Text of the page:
The teenage son of disabled artist Alison Lapper was discharged by mental health services after he fooled an NHS trust and a private psychiatrist into prescribing him twice as many ADHD drugs as he needed, an inquest heard.
The disabled artist, 55, has questioned why ‘beautiful, funny and sensitive’ Parys, 19, who had been diagnosed with depression, PTSD, social phobia as well as symptoms of dyslexia and ADHD, was turned away when he needed help.
The subject of the sculpture Alison Lapper Pregnant, which was displayed on the fourth plinth in Trafalgar Square, has said that Sussex Partnership NHS Foundation Trust had refused to offer further treatment to her son unless he dealt with his substance abuse problems.
Parys, who had suffered years of mental health problems, was discharged from mental health services on July 25, 2019, and went to live in a temporary accommodation hotel in Worthing, West Sussex.
Parys – who appeared in BBC1s A Child of Our Time – was found dead from a suspected accidental drug overdose at a hotel in Worthing, West Sussex 18 days later on August 13 2019.
Parys Lapper, 19, (pictured left) was found dead in a Worthing hotel room last year. His mother, disabled artist Alison Lapper, 55, (pictured right) told an inquesther son was failed by mental health services in the run-up to his death
A post mortem examination later found he had taken heroin and other drugs prior to his death.
West Sussex Coroner’s Court in Crawley heard Parys routinely ‘lost’ his prescription and asked for more drugs.
Dr Arun Ravivarman, a Consultant Psychiatrist within the NHS in Sussex, said: ‘On May 10 we were aware he had seen a private psychiatrist.
‘This had followed from April where he had said he had misplaced his prescription.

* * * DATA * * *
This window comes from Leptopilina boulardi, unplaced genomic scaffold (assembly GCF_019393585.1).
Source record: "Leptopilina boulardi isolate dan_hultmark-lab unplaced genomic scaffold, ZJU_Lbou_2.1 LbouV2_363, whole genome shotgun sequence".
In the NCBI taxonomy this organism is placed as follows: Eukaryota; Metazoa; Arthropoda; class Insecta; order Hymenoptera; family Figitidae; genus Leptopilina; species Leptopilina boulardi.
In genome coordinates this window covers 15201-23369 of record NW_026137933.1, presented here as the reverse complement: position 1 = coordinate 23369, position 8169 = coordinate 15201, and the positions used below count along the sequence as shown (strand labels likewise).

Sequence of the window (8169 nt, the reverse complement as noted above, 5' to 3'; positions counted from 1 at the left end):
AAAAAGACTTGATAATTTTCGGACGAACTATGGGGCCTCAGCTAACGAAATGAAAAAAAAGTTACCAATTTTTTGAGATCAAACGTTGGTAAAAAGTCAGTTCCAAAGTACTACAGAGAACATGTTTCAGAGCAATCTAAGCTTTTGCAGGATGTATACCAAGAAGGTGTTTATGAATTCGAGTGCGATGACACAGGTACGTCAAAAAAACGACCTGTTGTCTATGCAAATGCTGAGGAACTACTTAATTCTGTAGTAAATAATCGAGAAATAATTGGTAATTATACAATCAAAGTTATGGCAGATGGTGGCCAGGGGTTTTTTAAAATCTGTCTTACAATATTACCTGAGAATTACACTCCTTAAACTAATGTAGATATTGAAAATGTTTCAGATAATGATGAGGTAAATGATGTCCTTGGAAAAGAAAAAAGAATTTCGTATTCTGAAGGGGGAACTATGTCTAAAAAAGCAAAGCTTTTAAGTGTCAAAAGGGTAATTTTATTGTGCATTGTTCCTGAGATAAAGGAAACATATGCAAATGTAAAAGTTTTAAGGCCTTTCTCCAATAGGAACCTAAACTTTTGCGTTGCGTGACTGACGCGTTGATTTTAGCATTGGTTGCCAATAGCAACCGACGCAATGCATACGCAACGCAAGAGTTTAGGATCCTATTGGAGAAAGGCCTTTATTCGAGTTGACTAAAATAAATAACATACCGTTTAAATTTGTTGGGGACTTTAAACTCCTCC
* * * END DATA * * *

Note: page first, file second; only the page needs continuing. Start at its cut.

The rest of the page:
‘We thought if we gave him weekly prescriptions, he would not be able to use it in excess. We agreed that he would not be prescribed extra medication.
Artist Alison Lapper leaves West Sussex Coroners’ Court in Crawley with partner Si Clift today during the inquest into the death of her son Parys Lapper
‘It was always on our minds that he may be finding other stimulants. It was not about getting the same medication from two different sources.
‘We thought he might use other stimulant street drugs. We spoke about the risks of taking other drugs such as cocaine and heroin and what the risks might be.
‘Parys was a very intelligent boy. He had a great knowledge about a manner of things.
‘He spoke intelligently about his mental health, his diagnosis and had read extensively about this.
Alison Lapper (pictured) told an inquest in Crawley poor decisions were made and claimed several key opportunities to help her son had been missed
‘He also had more than a layperson’s knowledge about the various types of medication and would research them online and come in and discuss that.’
Earlier Ms Lapper had told the inquest that poor decisions were made and claimed several key opportunities to help her son had been tragically missed.
In a statement she said: ‘Tragically this should never have a happened. I feel that Parys was let down by social services and huge changes need to happen to prevent this happening to someone else’s child.’
She told the inquest Parys had been a normal, happy young boy who took care of his appearance and loved life.
However as he entered his teenage years his behaviour began to deteriorate and he was less social and happy.
She said the effects of severe bullying he had suffered in school began to manifest themselves and he started to suffer from anxiety and depression.
The doctor remembered that Parys would sometimes send someone else to pick up his weekly prescription which prevented them from assessing him regularly, although he collected it on ‘most occasions’.
He remembered one appointment on November 13 2018 that Parys had attended with an older man, named Terry.
The inquest heard he had met the stranger on Craigslist and began a relationship with him in exchange for drugs.
Miss Lapper (left) has previously told how Parys suffered horrendous bullying and mocking as a child. She told the inquest in Crawley as a coping mechanism her son (right) began to smoke cannabis and drink heavily
In a statement she said: ‘Tragically this should never have a happened. I feel that Parys was let down by social services and huge changes need to happen to prevent this happening to someone else’s child’
Dr Ravivarman said: ‘He attended with a man named Terry who he described as his uncle. He said he was staying with him sometimes two or three times a week.